Groundhog Day: the plight of postdoctoral researchers

By Ronin Institute Research Scholar Laure Haak

The original version of this post first appeared in An Idea on Medium

Let’s drive innovation by re-envisioning postdoctoral research as a fixed term “Tour of Duty”, with embedded offboarding, alumni services, and access to “Veteran’s benefits” for all who participate.

Postdoctoral researchers are a critical component of global innovation capacity. Yet, after more than two decades of sustained advocacy, there remain amorphous and contradictory policies and practices around the postdoctoral experience, leaving many isolated and demoralized. If we are serious about recruiting talented people into research teams to address global challenges, we need to reboot the postdoc as a fixed term Tour of Duty with clear offboarding processes and benefits.

The experience

Twenty years ago, the US National Academies published Enhancing the Postdoctoral Experience for Scientists and Engineers, a seminal report on the institutional and personal environments in which research driving the US scientific enterprise is performed. A primary finding was that “employment conditions for postdocs, especially in universities, need to be significantly improved if the United States is to develop the human capital needed to assure a healthy research enterprise and global leadership in science and technology.”

Having been a postdoc myself, I remember clearly moving to my first “real job” — where on my first day I had several completely novel experiences. My first scheduled stop was Human Resources (a group I had never interacted with during my years as a graduate student and postdoc). There, I signed up for health benefits (I hadn’t seen a dentist in over 10 years) and a retirement savings plan (never had one) and reviewed personnel and leave policies (never had those as a researcher, either — including no sanctioned break after having my first child). My new boss escorted me to my office, decked out with a work-provided desk, chair, door, and computer (previously office space had been seen as a luxury accorded to few, and most of us eked out space on a lab bench next to our experiments). We also talked about expectations, the performance review process, and the term of my position.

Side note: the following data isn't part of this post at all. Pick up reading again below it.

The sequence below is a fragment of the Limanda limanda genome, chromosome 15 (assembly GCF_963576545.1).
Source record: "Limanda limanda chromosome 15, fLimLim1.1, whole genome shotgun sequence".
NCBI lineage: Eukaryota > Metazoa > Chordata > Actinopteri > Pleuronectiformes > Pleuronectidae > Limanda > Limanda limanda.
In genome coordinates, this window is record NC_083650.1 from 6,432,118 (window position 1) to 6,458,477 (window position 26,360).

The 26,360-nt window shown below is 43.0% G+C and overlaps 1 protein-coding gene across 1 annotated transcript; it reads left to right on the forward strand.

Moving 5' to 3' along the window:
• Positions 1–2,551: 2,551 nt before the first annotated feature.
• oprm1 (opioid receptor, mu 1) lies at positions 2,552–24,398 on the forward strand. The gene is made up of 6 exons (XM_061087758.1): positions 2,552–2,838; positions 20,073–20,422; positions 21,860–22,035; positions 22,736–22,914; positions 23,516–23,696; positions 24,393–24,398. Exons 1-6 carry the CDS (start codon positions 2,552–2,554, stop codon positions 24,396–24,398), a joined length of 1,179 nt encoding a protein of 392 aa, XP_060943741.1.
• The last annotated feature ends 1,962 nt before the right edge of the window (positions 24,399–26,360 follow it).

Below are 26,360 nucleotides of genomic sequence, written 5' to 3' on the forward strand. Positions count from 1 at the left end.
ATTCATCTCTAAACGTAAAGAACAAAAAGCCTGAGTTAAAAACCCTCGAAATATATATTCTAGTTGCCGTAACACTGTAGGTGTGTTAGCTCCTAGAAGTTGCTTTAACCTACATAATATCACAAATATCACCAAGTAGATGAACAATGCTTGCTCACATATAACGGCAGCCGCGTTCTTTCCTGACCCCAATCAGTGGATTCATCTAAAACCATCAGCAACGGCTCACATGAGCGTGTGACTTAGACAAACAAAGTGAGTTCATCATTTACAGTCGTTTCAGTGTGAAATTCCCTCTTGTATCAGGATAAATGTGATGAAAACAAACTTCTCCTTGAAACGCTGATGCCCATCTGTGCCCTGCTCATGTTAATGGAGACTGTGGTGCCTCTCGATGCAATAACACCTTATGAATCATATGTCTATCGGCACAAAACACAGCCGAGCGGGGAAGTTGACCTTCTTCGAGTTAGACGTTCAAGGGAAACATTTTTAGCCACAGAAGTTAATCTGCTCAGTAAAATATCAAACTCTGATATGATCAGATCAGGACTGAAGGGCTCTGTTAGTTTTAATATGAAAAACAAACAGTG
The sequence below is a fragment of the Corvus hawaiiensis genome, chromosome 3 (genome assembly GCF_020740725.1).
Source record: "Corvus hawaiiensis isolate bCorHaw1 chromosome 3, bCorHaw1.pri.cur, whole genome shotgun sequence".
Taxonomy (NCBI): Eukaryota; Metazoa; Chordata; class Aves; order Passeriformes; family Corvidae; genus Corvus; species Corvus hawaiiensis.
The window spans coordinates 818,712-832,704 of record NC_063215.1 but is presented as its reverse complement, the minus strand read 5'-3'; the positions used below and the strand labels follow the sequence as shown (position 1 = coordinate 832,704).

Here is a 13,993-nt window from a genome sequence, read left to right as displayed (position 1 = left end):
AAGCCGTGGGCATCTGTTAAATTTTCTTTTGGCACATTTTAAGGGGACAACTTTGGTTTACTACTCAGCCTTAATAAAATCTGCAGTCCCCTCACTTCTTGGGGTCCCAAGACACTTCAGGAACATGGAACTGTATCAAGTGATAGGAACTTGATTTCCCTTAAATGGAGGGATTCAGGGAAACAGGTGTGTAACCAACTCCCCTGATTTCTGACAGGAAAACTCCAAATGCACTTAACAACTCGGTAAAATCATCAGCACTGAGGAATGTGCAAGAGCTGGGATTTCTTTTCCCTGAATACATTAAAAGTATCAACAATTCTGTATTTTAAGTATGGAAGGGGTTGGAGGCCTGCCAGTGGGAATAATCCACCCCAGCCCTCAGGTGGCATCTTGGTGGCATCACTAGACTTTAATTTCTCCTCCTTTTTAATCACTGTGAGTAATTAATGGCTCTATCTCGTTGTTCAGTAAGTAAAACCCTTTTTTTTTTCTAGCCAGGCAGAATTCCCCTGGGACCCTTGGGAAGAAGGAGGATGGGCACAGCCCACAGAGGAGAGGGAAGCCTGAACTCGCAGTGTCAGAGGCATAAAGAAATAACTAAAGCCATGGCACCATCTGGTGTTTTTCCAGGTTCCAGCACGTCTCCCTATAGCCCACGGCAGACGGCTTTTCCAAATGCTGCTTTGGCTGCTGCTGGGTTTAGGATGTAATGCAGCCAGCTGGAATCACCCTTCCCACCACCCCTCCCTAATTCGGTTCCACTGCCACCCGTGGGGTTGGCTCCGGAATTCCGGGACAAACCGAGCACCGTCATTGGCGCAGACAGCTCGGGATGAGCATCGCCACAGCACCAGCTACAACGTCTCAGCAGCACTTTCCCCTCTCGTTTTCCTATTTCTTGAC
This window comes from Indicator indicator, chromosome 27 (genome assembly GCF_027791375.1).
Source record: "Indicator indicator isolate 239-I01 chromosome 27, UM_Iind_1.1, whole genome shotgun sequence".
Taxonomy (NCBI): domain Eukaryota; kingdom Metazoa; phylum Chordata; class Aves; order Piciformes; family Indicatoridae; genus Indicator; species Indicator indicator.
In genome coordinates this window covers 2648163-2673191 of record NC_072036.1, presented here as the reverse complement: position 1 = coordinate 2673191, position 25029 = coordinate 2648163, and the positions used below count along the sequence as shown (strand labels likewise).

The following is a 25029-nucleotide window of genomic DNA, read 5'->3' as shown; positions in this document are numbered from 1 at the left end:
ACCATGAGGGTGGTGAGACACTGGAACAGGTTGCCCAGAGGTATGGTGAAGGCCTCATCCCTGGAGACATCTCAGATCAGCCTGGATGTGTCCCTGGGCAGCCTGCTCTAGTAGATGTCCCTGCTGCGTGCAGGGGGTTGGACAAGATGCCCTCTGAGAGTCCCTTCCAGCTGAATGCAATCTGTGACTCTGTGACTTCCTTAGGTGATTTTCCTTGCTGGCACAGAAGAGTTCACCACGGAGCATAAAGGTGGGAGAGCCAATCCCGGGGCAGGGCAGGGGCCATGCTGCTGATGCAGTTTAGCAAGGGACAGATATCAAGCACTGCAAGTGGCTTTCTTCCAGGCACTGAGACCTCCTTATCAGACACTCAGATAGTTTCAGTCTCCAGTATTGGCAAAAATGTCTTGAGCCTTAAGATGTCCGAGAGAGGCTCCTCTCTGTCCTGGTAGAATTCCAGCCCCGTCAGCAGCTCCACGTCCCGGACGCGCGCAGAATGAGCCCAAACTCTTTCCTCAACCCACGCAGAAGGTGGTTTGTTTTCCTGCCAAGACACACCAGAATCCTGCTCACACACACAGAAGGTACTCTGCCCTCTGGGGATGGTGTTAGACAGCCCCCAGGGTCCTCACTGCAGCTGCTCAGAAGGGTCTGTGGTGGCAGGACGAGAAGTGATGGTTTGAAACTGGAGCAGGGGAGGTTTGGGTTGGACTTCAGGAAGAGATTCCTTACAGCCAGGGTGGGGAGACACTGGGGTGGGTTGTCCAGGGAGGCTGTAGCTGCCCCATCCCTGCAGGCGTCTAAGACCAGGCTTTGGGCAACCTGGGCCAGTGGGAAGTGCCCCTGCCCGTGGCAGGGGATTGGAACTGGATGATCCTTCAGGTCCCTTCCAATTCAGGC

This first job was at Science’s Next Wave/AAAS (now Science Careers), where I was hired in 2001 to helm the Postdoc Network. In addition to fostering an online community of university administrators and organizing national meetings to showcase effective practices and policies, I collaborated with my NextWave colleagues to develop monthly features on careers for science and engineering graduates and postdocs.

It’s been a minute. But through subsequent positions at 4 organizations, everything “new” I experienced at AAAS has been repeated: clear personnel policies, benefits, and review processes.

What has changed for postdocs?

While at the Postdoc Network, I helped to mentor a group of committed postdocs in their goal to create a national advocacy association for postdoctoral researchers. The leadership and community support came together during the 2002 Postdoc Network meeting, held in Washington D.C. With an initial start-up grant from the Alfred P. Sloan Foundation, the National Postdoctoral Association was officially launched in 2003.

Since then, the NPA has been instrumental in promoting effective postdoctoral policies and communities of practice among institutions where postdocs work. It has advocated for improved transparency in postdoctoral contracts, and improved coordination between US agencies and institutions regarding postdoctoral compensation.

Other advocacy organizations have joined these efforts. The Future of Research, formed in 2014, directly advocates for graduate students and postdocs, specifically around transparency in career outcomes. The Coalition for Next Generation Life Science, a group of US Universities, formed to collect and publish institution-level career outcome statistics for graduate students and postdocs.